Friday, October 15, 2010

Workbench Update: An Example of Off-Table Building Interiors

In my previous post I presented my idea for creating and playing with off-table building interiors for Chaos In Carpathia. I finally got around to painting up my first sample so I thought I would walk you folks through it visually and briefly explain how it will work during game play.

Ernst Holdt has kindly volunteered to take part in our little demonstration. At the start of his turn, Ernst finds himself at a cottage door and decides to try opening it. The player rolls a D6, scores a 3, and consults the Door Table (see previous post - JET). Since this is a simple residence, there is no modifier so the door is unlocked. Ernst uses a free action to open the door and moves through the door.

As soon as he passes through the door, Ernst is placed on the off-table interior in contact with the doorway. Ernst gets a total of two free actions per turn (he has a MIND score of 2) and he decides to use his other free action to close the door behind him. If the player chose (and the scenario allowed it) Ernst could interrupt his movement and use a special action (in lieu of attacking) to bar the door.

Ernst then continues with his movement and makes it to the top of the stairway in preparation for next turn. Although I haven't finished it yet, I'm working on the cellar for this house which will also be laid in the off-table section near the top floor. Next turn, Ernst could move down the stairs and then be placed on the landing in the cellar where he could complete his turn.

After seeing his opponent's moves, Ernst's player decides that Ernst would be more useful by providing fire support on the advancing enemy. Ernst moves to the window.

He can now target anything within a 45 degree arc from the corresponding window. Although he can also be targeted, he would gain the hard cover bonus.

As you can see, detailed interiors have the potential to add a lot of richness to a game like Chaos in Carpathia. I've already considered how some attributes, skills, and equipment become more valuable. For example:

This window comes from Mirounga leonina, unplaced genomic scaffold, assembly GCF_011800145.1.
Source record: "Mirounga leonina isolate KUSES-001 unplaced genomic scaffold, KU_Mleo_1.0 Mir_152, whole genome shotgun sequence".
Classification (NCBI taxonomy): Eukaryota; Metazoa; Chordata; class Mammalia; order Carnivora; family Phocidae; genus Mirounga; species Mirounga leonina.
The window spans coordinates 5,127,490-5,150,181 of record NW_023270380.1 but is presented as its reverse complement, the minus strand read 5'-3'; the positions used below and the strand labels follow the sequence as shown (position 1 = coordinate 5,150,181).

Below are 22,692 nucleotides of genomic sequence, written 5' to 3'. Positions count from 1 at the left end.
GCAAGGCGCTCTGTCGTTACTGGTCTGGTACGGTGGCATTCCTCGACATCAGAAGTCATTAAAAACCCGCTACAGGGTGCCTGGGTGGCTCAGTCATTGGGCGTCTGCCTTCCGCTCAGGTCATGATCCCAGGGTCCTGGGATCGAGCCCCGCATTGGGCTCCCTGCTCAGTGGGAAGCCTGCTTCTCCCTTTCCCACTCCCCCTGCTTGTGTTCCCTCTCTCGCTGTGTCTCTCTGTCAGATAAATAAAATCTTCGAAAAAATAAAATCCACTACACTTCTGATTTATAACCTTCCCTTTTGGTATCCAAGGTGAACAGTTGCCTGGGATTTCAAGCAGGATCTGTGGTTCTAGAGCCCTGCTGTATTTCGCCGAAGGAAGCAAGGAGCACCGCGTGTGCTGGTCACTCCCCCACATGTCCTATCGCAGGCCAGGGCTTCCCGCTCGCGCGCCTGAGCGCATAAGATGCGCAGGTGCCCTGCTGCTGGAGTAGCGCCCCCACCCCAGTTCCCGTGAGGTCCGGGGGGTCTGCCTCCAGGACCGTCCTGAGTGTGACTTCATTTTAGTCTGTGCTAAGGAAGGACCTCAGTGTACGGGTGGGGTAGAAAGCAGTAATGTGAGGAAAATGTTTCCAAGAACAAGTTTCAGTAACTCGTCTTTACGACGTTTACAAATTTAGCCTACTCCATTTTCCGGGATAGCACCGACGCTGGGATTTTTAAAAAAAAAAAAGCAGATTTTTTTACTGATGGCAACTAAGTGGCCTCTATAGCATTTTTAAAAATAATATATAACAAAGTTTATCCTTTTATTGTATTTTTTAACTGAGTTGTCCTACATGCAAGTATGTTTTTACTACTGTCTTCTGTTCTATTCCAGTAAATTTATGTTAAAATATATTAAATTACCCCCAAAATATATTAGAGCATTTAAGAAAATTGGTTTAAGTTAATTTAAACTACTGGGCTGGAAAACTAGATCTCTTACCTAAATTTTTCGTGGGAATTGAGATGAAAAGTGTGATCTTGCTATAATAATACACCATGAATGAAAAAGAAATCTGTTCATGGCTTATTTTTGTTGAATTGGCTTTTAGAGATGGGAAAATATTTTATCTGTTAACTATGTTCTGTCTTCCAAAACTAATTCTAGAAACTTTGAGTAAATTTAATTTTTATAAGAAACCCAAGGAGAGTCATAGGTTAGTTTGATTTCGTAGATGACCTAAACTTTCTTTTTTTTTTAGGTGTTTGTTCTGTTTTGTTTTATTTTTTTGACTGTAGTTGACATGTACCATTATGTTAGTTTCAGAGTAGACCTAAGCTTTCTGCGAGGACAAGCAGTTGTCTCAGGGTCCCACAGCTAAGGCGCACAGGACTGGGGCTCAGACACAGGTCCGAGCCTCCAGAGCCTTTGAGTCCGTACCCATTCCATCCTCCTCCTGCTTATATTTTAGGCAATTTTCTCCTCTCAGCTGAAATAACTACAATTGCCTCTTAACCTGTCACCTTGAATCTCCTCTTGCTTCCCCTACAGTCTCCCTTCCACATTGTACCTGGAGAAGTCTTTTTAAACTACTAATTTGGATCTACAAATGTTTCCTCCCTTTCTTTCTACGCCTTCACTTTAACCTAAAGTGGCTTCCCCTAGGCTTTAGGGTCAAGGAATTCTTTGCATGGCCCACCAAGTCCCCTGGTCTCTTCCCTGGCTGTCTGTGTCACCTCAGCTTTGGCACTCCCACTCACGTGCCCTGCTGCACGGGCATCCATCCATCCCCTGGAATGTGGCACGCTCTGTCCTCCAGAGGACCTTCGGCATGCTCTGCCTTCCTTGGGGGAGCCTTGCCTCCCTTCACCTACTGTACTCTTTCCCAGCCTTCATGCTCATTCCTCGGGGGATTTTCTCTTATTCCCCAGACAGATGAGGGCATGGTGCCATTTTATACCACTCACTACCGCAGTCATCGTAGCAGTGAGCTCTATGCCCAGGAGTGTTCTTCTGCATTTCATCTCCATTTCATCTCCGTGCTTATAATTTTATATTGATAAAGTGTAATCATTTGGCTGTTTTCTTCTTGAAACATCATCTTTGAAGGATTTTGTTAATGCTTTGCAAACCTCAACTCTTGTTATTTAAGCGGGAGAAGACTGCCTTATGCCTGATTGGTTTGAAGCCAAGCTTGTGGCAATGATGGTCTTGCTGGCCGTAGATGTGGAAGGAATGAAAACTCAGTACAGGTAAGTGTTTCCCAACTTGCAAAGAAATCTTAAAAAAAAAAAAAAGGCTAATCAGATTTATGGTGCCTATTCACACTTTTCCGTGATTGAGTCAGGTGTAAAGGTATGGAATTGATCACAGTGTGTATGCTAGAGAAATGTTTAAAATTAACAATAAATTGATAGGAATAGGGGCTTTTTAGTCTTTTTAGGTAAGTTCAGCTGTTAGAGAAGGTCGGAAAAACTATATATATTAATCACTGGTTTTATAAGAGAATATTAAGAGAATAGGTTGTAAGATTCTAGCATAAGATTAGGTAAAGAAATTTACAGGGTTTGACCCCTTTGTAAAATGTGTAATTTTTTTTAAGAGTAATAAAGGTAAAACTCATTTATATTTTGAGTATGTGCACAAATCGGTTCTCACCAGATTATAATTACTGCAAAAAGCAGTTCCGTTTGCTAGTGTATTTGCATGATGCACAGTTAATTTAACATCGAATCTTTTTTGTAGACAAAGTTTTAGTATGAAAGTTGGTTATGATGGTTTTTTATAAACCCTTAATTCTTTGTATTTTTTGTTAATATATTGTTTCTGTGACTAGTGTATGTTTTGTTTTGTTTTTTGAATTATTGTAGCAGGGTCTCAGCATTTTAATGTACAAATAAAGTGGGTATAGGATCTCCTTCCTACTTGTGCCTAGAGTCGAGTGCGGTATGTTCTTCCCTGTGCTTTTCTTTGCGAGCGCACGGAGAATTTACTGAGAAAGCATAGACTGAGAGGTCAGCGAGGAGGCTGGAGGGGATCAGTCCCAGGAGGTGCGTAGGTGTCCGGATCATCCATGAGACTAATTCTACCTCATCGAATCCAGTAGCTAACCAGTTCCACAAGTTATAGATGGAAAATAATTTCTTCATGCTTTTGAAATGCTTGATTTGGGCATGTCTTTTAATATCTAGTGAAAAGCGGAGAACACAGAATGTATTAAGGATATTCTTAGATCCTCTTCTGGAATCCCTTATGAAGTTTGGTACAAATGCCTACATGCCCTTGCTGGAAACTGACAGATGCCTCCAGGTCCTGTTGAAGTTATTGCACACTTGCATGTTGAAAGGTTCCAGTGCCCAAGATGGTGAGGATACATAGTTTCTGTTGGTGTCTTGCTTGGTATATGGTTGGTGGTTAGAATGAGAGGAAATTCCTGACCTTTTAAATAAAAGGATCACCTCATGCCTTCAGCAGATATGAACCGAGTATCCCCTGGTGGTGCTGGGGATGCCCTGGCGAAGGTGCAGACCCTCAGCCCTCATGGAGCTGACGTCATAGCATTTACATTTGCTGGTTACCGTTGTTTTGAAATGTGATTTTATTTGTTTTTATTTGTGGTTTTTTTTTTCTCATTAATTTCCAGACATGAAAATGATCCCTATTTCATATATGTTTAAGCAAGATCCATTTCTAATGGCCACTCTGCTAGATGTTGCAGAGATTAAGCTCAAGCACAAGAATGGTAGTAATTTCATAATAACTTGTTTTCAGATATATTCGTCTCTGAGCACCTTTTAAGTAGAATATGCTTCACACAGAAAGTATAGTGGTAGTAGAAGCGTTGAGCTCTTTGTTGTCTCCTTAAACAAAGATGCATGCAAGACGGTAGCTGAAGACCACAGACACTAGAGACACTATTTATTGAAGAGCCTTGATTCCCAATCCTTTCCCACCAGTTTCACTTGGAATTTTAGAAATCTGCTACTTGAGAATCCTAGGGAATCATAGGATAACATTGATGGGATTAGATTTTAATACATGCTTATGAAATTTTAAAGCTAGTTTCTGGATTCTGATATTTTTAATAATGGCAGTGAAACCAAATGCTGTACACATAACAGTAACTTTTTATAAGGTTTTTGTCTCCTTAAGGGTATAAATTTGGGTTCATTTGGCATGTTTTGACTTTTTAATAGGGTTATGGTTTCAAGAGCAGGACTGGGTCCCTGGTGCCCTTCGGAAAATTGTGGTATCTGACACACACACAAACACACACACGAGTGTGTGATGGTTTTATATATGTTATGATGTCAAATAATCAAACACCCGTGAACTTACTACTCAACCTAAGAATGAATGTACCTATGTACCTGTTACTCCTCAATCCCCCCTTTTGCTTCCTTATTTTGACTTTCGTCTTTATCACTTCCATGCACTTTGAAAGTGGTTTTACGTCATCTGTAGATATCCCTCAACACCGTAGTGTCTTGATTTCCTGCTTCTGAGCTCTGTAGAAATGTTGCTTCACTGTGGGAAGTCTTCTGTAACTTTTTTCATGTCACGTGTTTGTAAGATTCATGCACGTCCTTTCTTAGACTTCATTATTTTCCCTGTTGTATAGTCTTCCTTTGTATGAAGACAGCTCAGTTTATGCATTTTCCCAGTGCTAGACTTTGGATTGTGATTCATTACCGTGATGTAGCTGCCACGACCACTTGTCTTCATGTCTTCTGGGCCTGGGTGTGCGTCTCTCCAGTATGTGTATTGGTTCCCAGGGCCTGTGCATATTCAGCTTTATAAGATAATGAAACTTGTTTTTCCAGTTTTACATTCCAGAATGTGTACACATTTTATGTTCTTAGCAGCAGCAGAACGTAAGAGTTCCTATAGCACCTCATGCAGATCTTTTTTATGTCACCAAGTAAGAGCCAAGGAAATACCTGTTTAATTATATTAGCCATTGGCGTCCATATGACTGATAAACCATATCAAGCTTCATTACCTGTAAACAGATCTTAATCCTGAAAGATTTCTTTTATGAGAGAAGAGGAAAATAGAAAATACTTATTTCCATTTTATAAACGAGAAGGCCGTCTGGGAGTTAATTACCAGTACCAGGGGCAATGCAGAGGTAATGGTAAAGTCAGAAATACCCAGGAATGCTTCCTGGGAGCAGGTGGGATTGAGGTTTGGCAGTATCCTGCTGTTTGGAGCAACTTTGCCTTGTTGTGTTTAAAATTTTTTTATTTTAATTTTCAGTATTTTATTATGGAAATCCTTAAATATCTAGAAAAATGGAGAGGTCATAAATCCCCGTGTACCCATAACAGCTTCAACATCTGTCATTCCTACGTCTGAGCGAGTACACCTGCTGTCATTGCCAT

A model's MIND attribute is more applicable to most scenarios as it gives a model the freedom to move around buildings, opening and closing doors, and so on.

A model's STRENGTH attribute comes in handy when trying to break down a locked door.

A model's AGILITY attribute makes climbing through windows easier, as does a coil of rope.

The skills Wallcrawler, Shape of the Bat, and Mist Form help model's negotiate the multi-level nature of the buildings on the battlefield.

Torches and Lanterns help humans negotiate the dark interiors of buildings and make it easier to spot and target hidden enemies.

Anyway, in one more week we plan on taking the new interiors for a test run so I'll have to get busy and finish the rest of them.

Thanks for reading,


Bob Barnetson said...

I like this idea but often have a hard time remembering to do the off table movement and relate it (especially guys in windows) to the on table movement. cool furniture!

Christopher(aka Axebreaker) said...

Yes,I think that works very well and importantly still allows easy access.I think some walled partisans will be needed when entering multi-room buildings.Nice promising start!


Andrew said...

Good idea and great execution. I've often heard this concept discussed, but never saw it in practice.

JET (aka Jason) said...

Hi Guys,

I look forward to trying these out soon. For multi-roomed buildings I'll be painting in the interior walls as thick black lines just like the perimeter walls. I want the final products to be 2-D (aside from the furniture) so that I can store a bunch of them in a small box and transport them easily. I hope to get some more done in the next couple of days.